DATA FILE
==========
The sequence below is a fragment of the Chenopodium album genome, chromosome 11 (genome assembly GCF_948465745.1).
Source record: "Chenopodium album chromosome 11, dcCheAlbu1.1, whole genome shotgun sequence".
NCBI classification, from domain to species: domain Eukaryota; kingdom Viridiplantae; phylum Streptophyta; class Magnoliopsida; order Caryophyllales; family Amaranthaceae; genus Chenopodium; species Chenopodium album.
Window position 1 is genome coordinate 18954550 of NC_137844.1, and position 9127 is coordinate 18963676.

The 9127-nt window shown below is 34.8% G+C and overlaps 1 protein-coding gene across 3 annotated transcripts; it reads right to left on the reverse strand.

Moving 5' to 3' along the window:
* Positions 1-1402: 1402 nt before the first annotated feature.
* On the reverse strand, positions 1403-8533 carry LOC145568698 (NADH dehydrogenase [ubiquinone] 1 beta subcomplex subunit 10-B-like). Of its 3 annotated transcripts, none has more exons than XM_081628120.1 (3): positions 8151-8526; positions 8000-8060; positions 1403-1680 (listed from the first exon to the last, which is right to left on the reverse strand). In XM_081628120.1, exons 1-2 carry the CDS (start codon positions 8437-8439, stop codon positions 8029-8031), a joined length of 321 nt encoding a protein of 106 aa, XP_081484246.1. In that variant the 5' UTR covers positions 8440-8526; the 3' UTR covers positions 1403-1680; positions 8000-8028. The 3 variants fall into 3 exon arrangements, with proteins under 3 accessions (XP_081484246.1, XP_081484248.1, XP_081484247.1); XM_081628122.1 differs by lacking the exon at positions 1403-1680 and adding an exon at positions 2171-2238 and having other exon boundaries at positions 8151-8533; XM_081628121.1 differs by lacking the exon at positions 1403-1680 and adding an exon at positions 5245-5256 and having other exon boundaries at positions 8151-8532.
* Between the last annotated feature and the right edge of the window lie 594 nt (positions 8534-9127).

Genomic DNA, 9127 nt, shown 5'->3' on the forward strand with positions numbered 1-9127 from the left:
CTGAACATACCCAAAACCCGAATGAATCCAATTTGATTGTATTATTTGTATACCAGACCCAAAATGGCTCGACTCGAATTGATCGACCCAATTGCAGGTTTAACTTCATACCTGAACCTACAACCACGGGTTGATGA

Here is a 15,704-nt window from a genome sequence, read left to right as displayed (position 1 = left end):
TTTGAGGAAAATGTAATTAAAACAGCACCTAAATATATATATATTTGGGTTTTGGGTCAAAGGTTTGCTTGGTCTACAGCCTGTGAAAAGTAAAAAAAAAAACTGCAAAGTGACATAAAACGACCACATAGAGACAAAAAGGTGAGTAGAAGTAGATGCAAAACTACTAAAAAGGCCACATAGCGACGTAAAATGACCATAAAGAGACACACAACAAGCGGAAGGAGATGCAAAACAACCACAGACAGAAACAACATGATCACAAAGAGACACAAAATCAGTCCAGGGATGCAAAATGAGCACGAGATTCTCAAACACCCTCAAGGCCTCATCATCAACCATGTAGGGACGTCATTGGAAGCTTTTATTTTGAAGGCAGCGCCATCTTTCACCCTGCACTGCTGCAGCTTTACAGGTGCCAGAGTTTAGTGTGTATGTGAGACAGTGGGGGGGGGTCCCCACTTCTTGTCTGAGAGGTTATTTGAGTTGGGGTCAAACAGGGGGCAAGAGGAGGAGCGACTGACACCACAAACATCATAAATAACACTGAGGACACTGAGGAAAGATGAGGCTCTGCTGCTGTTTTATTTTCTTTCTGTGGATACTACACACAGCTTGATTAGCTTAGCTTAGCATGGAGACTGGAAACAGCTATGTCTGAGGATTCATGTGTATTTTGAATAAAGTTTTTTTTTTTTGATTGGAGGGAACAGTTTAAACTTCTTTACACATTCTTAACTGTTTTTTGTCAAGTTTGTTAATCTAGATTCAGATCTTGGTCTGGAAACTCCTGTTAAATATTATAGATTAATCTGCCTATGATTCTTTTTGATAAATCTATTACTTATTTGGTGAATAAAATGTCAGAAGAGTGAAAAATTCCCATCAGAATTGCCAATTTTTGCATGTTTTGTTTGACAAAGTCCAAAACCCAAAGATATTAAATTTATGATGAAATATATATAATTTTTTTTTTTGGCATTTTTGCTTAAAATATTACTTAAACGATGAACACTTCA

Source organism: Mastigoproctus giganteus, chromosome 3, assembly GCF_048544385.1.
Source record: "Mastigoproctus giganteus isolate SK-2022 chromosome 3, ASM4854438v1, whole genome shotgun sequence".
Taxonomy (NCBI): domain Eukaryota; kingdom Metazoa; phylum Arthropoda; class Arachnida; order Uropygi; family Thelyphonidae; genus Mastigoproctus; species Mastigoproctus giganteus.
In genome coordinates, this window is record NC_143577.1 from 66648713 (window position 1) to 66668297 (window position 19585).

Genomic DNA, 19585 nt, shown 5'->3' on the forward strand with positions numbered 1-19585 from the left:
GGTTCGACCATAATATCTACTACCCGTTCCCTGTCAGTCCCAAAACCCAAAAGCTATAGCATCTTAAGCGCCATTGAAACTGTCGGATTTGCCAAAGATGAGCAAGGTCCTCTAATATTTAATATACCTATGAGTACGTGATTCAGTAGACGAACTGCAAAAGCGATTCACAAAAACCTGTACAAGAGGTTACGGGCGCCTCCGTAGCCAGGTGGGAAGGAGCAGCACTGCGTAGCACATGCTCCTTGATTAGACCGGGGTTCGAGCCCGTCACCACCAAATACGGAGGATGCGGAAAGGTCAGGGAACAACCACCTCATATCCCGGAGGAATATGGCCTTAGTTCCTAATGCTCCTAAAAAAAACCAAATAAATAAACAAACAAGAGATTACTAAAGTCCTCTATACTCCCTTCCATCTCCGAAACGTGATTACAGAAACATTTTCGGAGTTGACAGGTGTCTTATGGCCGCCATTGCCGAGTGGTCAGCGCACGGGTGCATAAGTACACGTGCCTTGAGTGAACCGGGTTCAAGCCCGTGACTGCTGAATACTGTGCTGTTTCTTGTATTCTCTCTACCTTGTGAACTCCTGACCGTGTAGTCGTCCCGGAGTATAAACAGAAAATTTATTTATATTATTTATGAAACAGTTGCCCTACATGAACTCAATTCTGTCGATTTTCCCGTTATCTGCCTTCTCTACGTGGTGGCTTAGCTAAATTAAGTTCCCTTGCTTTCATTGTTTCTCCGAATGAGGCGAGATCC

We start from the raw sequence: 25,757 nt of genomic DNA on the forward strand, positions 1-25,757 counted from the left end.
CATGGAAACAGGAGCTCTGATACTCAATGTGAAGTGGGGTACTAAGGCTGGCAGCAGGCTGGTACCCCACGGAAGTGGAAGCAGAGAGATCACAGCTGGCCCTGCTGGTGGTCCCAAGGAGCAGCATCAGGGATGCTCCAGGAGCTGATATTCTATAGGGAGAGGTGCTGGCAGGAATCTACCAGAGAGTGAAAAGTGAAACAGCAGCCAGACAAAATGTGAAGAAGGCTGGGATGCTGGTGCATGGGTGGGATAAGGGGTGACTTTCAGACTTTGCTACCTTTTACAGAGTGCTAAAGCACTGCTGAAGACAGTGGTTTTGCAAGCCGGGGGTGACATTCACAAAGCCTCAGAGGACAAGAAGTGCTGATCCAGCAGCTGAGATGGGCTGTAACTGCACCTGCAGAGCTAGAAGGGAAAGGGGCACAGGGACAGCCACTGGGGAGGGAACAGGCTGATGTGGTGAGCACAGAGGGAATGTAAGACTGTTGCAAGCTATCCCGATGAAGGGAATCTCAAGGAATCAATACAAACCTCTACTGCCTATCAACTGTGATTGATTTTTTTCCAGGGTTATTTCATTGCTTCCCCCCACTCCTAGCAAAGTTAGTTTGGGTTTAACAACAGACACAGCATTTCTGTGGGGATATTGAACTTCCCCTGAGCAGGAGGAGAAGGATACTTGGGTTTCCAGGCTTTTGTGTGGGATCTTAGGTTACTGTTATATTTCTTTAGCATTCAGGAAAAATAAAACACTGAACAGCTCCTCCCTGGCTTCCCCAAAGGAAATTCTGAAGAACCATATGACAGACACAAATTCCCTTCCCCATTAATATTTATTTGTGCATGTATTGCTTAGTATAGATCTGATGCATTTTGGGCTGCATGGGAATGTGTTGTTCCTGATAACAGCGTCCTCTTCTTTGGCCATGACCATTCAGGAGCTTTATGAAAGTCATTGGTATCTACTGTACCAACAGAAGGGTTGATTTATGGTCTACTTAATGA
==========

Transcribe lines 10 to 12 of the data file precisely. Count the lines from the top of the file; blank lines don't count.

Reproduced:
Genomic DNA, 9127 nt, shown 5'->3' on the forward strand with positions numbered 1-9127 from the left:
CTGAACATACCCAAAACCCGAATGAATCCAATTTGATTGTATTATTTGTATACCAGACCCAAAATGGCTCGACTCGAATTGATCGACCCAATTGCAGGTTTAACTTCATACCTGAACCTACAACCACGGGTTGATGA

Here is a 15,704-nt window from a genome sequence, read left to right as displayed (position 1 = left end):